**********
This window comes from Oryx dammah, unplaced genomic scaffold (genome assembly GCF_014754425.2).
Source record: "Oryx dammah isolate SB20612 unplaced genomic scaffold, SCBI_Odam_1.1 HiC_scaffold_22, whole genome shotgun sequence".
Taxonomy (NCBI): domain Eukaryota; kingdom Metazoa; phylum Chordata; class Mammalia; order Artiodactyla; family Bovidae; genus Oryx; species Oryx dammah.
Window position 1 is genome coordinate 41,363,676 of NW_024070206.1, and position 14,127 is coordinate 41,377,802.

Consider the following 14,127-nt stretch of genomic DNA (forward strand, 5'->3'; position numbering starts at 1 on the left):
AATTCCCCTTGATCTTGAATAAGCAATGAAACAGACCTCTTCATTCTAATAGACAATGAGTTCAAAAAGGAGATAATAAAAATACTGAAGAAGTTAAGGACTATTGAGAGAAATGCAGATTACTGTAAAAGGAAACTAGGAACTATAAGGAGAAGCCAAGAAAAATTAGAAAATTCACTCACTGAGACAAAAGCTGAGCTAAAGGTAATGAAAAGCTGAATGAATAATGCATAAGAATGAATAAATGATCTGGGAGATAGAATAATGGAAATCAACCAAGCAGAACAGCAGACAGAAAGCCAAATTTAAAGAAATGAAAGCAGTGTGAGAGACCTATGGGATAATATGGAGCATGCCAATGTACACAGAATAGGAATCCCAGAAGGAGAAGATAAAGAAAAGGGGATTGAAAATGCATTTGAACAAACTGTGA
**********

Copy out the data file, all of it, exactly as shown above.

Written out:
This window comes from Oryx dammah, unplaced genomic scaffold (genome assembly GCF_014754425.2).
Source record: "Oryx dammah isolate SB20612 unplaced genomic scaffold, SCBI_Odam_1.1 HiC_scaffold_22, whole genome shotgun sequence".
Taxonomy (NCBI): domain Eukaryota; kingdom Metazoa; phylum Chordata; class Mammalia; order Artiodactyla; family Bovidae; genus Oryx; species Oryx dammah.
Window position 1 is genome coordinate 41,363,676 of NW_024070206.1, and position 14,127 is coordinate 41,377,802.

Consider the following 14,127-nt stretch of genomic DNA (forward strand, 5'->3'; position numbering starts at 1 on the left):
AATTCCCCTTGATCTTGAATAAGCAATGAAACAGACCTCTTCATTCTAATAGACAATGAGTTCAAAAAGGAGATAATAAAAATACTGAAGAAGTTAAGGACTATTGAGAGAAATGCAGATTACTGTAAAAGGAAACTAGGAACTATAAGGAGAAGCCAAGAAAAATTAGAAAATTCACTCACTGAGACAAAAGCTGAGCTAAAGGTAATGAAAAGCTGAATGAATAATGCATAAGAATGAATAAATGATCTGGGAGATAGAATAATGGAAATCAACCAAGCAGAACAGCAGACAGAAAGCCAAATTTAAAGAAATGAAAGCAGTGTGAGAGACCTATGGGATAATATGGAGCATGCCAATGTACACAGAATAGGAATCCCAGAAGGAGAAGATAAAGAAAAGGGGATTGAAAATGCATTTGAACAAACTGTGA